The Simon Prince thesis, as presented by the program, appears to be a sophisticated rehash of the old reactionary view, adopted by the unionists, that the civil rights movement, and the liberation movements springing up across the globe, were conspiracies and provocations.

Prince draws a distinction between peaceful protest and non-violent protest. The civil rights movement was peaceful, radical socialist groups like People's Democracy were non-violent but not peaceful. 

The civil rights movement was the product of a long history of reformism and lobbying. A violent response from the state and it's loyalist irregulars led to it's moving to close down street protests and mass mobilization.

The radicals had expected a violent response and sought to deepen the mass and class action and lead it towards revolution.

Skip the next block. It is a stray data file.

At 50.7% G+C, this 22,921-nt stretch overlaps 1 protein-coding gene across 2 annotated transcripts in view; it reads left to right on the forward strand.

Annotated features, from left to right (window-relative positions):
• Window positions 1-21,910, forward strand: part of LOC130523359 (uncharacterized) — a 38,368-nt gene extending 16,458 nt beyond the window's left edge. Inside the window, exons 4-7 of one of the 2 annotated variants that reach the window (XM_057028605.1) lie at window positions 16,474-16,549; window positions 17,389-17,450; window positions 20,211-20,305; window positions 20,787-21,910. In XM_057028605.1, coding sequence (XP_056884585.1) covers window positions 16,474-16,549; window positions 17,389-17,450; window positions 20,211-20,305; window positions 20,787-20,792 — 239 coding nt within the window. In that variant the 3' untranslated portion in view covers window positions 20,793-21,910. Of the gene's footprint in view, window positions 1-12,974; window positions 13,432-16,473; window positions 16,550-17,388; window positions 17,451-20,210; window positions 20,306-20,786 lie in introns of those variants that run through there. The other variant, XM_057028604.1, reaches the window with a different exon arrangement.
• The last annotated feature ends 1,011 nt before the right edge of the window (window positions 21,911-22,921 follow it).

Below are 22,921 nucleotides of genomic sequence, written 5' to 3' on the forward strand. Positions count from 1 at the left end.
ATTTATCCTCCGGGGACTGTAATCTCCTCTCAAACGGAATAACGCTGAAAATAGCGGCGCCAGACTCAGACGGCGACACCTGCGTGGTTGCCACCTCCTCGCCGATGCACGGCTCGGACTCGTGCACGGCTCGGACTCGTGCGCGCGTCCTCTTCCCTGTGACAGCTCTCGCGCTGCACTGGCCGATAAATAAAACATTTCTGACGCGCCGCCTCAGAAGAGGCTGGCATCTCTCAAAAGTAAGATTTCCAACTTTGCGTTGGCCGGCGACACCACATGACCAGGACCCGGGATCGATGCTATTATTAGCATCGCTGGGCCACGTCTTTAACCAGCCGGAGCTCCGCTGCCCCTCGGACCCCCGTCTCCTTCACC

The reformist as reactionary

One of the ironies of the thesis is the convergence between the views of the unionists and of the Stalinist and reformist core of the civil rights movement. At the time the Communist Party and what was to become the Workers Party based their attacks on the radicals on the argument that they had an alternative reformist strategy that would defeat unionism. Prince draws heavily on the archives of the Connolly Association and the preface to his book is written by former Workers Party ideologue turned Unionist peer, Lord Bew.

The irony lies in the fact that the radicals were defeated and we now live in a Unionist future that is enthusiastically supported by those who claimed to have an alternative scenario based on reform. 

Prince goes on to argue that the socialist radicals were tiny organizations without support. They were linked to other groups across the globe through tactics and strategy rather than political program. Their influence was magnified by the new power of television and, in the North of Ireland, their provocation uncovered what Prince appears to believe was a dying sectarianism. This led directly to the troubles. 

Conspiracy theory